IJERPH, Vol. 17, Pages 2437: Quantifying the Effects of Visual Road Information on Drivers` Speed Choices to Promote Self-Explaining Roads (International Journal of Environmental Research and Public Health)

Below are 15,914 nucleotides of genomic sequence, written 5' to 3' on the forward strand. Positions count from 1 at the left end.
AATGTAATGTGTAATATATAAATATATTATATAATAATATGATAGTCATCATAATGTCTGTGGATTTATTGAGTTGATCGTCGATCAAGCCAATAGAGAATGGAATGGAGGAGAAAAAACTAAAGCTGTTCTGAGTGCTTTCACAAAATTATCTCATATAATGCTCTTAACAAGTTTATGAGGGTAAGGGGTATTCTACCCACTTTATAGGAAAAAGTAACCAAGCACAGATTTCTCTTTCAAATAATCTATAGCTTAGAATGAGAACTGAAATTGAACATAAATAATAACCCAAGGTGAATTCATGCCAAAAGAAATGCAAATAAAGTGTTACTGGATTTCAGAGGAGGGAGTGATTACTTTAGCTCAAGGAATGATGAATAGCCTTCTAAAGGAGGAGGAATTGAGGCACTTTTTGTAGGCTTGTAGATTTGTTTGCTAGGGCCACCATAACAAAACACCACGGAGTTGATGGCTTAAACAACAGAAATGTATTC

Roads should deliver appropriate information to drivers and thus induce safer driving behavior. This concept is also known as “self-explaining roads” (SERs). Previous studies have demonstrated that understanding how road characteristics affect drivers’ speed choices is the key to SERs. Thus, in order to reduce traffic casualties via engineering methods, this study aimed to establish a speed decision model based on visual road information and to propose an innovative method of SER design. It was assumed that driving speed is determined by road geometry and modified by the environment. Lane fitting and image semantic segmentation techniques were used to extract road features. Field experiments were conducted in Tibet, China, and 1375 typical road scenarios were picked out. By controlling variables, the driving speed stimulated by each piece of information was evaluated. Prediction models for geometry-determined speed and environment-modified speed were built using the random forest algorithm and convolutional neural network. Results showed that the curvature of the right boundary in “near scene” and “middle scene”, and the density of roadside greenery and residences play an important role in regulating driving speed. The findings of this research could provide qualitative and quantitative suggestions for the optimization of road design that would guide drivers to choose more reasonable driving speeds.